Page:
Journal cover Journal topic
Atmospheric Chemistry and Physics An interactive open-access journal of the European Geosciences Union
Journal topic

Journal metrics

IF value: 5.414
IF5.414
IF 5-year value: 5.958
IF 5-year
5.958
CiteScore value: 9.7
CiteScore
9.7
SNIP value: 1.517
SNIP1.517
IPP value: 5.61
IPP5.61
SJR value: 2.601
SJR2.601
Scimago H <br class='widget-line-break'>index value: 191
Scimago H
index
191
h5-index value: 89
h5-index89
Volume 14, issue 15
Atmos. Chem. Phys., 14, 8043–8054, 2014
https://doi.org/10.5194/acp-14-8043-2014
© Author(s) 2014. This work is distributed under
the Creative Commons Attribution 3.0 License.
Atmos. Chem. Phys., 14, 8043–8054, 2014
https://doi.org/10.5194/acp-14-8043-2014
© Author(s) 2014. This work is distributed under
the Creative Commons Attribution 3.0 License.

Research article 13 Aug 2014

Research article | 13 Aug 2014

Assessing the regional impact of indonesian biomass burning emissions based on organic molecular tracers and chemical mass balance modeling

G. Engling1, J. He2, R. Betha3,4, and R. Balasubramanian3,4 G. Engling et al.
  • 1Department of Biomedical Engineering and Environmental Sciences, National Tsing Hua University, Hsinchu, Taiwan
  • 2Department of Chemical and Environmental Engineering, The University of Nottingham, Ningbo, China
  • 3Department of Civil and Environmental Engineering, National University of Singapore, Singapore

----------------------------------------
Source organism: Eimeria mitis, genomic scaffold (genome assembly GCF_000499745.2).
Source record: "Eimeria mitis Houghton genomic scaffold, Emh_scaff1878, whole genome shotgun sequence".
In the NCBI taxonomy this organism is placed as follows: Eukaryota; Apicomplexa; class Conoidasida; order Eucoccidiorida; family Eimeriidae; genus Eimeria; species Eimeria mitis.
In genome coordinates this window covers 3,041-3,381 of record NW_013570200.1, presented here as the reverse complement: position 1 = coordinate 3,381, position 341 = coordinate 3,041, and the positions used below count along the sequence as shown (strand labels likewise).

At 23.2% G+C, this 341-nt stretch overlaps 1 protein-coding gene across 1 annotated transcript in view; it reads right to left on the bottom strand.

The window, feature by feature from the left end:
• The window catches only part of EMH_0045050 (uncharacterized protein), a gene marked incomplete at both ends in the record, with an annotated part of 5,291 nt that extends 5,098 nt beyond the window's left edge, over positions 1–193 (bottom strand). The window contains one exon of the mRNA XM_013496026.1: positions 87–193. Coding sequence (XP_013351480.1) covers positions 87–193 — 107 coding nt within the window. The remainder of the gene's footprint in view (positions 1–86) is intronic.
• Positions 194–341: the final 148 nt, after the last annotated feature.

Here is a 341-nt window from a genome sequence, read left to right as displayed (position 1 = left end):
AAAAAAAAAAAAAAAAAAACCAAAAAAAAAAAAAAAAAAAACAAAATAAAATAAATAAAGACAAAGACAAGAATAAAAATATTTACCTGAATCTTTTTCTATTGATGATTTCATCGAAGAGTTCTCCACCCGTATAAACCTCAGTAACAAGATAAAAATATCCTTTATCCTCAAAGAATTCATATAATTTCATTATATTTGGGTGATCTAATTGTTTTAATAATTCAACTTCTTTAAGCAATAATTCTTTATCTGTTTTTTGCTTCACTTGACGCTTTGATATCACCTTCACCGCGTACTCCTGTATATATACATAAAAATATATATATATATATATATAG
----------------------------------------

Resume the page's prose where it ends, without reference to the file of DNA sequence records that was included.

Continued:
• 4Singapore-MIT Alliance for Research and Technology (SMART), Centre for Environmental Sensing and Modeling (CENSAM), Singapore

Abstract. Biomass burning activities commonly occur in Southeast Asia (SEA), and are particularly intense in Indonesia during the dry seasons. The effect of biomass smoke emissions on air quality in the city state of Singapore was investigated during a haze episode in October 2006. Substantially increased levels of airborne particulate matter (PM) and associated chemical species were observed during the haze period. Specifically, the enhancement in the concentration of molecular tracers for biomass combustion such as levoglucosan by as much as two orders of magnitude and the diagnostic ratios of individual organic compounds indicated that biomass burning emissions caused a regional smoke haze episode due to their long-range transport by prevailing winds. With the aid of air mass backward trajectories and chemical mass balance modeling, large-scale forest and peat fires in Sumatra and Kalimantan were identified as the sources of the smoke aerosol, exerting a significant impact on air quality in downwind areas, such as Singapore.

Publications Copernicus
Download
Citation
Altmetrics
Final-revised paper
Preprint